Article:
303 F2d 330 United States v. Nicholson
303 F.2d 330
UNITED STATES of America, Plaintiff-Appellee,
Billy Gilbert NICHOLSON, Defendant-Appellant.
UNITED STATES of America, Plaintiff-Appellee,
Billy Gilbert NICHOLSON, Claimant of $7,198.00 in United States Money, Defendant-Appellant.
United States Court of Appeals Sixth Circuit.
Decided May 24, 1962.
Harris Gilbert, Nashville, Tenn. (Ward Hudgins, Nashville, Tenn., on the brief), for appellant.
Kenneth Harwell, U. S. Atty., Carroll D. Kilgore, Asst. U. S. Atty., Nashville, Tenn., on the brief, for appellee.
Before MILLER, Chief Judge, WEICK, Circuit Judge, and STARR, Senior District Judge.
SHACKELFORD MILLER, JR., Chief Judge.
Appellant was proceeded against in the District Court by criminal information which charged in the first count that being a person engaged in the business of accepting wagers, he did wilfully fail and refuse to register, contrary to the provisions of Sections 4411 and 4412, Internal Revenue Code of 1954, 26 U.S.C.A. §§ 4411, 4412, and which charged in the second count that being so engaged he failed and refused to pay the special occupational tax imposed by Section 4411, contrary to the provisions of Section 7262, Internal Revenue Code of 1954, 26 U.S.C.A. § 7262. He was found guilty by a jury under both counts of the information.
The Government also filed a libel in the same court seeking the forfeiture of $7,198.00 in money, alleging that said money was possessed by the appellant and intended for use by him while carrying on the business of receiving wagers without having paid the special taxes imposed by Section 4411, Internal Revenue Code of 1954. It was agreed that the District Judge could consider the evidence introduced in the criminal case in deciding the libel case. The District Judge found in favor of the Government on the libel cause.
The appeals in the two cases were heard together in this Court.
Appellant's main contention is that the District Judge erred in refusing to grant his motion to supress certain evidence on the ground that the affidavits upon which the search warrant was issued were not sufficient to justify the issuance of the warrant, and that the District Judge erred in denying his motion for judgment of acquittal.
The affidavits, executed by two special agents of the Internal Revenue Service, stated that appellant was residing at premises of his mother-in-law, described as 2806 Westwood Avenue, Nashville, Tennessee, that he was a known gambler and bookmaker in the Nashville area, that his mother-in-law was the subscriber to one telephone in the premises, that two additional telephones in the premises were subscribed to in the name of Robert Walker, which name was an alias sometimes used by appellant, that a known bookmaking operator in New Orleans, Louisiana, had made numerous long distance telephone calls to one of the numbers listed in the name of Robert Walker, that from January 1, 1960, to April 15, 1960, approximately 293 long distance calls were charged to the two Robert Walker numbers, that many of these calls were made to phones which were subscribed to and used by persons who were known gamblers and bookmakers in Birmingham, Alabama, and Biloxi, Mississippi, that numerous long distance calls were made to these two numbers from phones in other cities listed in the names of known gamblers and bookmakers in Clarkson, Georgia, Philadelphia, Pennsylvania, and Jacksonville, Florida, and that such long distance phone call activity was a characteristic of the bookmaking operation. The Commissioner was of the opinion that there was probable cause to believe that certain property, which was being used in violation of Sections 4411, 4412 and 7203 of the Internal Revenue Code of 1954 was being concealed in the described premises and issued the search warrant, in the execution of which property was found, which was later used in the trial under the two counts of the information.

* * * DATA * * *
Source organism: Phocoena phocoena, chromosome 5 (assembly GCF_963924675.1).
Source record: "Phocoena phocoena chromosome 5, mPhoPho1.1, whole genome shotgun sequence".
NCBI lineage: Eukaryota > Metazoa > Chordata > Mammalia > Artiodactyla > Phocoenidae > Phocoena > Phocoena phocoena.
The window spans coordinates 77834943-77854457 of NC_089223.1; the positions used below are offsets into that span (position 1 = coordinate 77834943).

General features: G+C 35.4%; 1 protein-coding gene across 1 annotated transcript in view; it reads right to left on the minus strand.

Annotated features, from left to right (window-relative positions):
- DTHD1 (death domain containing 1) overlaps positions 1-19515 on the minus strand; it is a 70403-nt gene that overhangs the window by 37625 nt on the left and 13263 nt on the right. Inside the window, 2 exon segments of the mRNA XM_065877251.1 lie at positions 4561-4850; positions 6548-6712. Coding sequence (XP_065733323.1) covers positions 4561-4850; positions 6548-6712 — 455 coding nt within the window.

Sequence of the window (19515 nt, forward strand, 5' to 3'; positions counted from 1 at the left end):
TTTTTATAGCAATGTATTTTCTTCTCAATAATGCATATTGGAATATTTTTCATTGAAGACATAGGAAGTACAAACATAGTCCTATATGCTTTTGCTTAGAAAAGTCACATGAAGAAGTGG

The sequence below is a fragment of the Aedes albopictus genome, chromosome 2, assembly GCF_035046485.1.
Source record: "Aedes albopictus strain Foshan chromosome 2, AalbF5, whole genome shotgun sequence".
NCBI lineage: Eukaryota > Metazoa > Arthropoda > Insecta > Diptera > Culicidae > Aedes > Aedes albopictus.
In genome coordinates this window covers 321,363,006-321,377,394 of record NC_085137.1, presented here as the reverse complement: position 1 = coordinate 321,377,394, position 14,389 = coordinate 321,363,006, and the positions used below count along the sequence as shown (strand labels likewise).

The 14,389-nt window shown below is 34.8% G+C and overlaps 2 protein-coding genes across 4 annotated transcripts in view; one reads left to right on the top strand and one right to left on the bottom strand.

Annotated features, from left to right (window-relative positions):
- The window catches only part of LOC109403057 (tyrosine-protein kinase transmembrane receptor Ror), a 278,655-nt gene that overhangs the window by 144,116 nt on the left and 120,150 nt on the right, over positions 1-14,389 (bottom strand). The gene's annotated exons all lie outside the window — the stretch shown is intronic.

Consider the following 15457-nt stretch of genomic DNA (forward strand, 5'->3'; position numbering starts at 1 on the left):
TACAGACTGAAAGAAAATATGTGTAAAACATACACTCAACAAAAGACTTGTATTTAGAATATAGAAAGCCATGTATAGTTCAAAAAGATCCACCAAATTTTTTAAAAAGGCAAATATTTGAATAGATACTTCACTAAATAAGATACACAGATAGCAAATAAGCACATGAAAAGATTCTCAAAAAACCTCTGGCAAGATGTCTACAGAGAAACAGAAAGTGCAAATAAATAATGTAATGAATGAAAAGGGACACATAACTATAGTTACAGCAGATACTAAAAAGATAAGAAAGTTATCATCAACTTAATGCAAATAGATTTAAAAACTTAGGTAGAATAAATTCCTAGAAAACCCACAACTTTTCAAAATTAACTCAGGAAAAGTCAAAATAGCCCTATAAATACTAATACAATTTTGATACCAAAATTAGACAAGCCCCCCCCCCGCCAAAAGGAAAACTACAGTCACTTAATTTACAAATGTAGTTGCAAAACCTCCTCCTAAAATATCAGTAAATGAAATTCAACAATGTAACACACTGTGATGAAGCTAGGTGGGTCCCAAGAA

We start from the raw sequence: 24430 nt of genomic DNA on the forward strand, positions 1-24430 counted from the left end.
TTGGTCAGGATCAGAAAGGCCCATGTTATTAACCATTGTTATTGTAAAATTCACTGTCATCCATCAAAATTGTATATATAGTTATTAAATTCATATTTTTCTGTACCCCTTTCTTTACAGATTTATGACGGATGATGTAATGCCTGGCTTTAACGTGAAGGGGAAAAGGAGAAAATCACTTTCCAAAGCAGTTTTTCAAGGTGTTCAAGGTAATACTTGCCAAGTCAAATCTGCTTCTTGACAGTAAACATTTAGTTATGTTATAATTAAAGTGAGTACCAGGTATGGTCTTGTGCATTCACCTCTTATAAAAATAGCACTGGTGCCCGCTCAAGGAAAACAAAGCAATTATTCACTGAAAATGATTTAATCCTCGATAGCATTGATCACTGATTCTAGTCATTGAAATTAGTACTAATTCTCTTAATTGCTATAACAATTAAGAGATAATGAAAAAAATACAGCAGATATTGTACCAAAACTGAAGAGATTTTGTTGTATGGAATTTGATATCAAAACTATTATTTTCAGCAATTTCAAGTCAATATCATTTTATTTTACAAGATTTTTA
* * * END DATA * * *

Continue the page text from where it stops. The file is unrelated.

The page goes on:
In support of his contention that the facts stated in the affidavits did not constitute probable cause, appellant relies largely upon what the affidavits do not state, rather than an analysis of what they do state. He points out that the agents had no information that appellant was conducting a bookmaking operation at the described premises, that they had no information that appellant had accepted a wager in the five years preceding the raid, that there was no evidence that appellant had ever been convicted for gambling activities, and that there was no evidence of people going in or coming out of the premises or of any suspicious activity about the premises.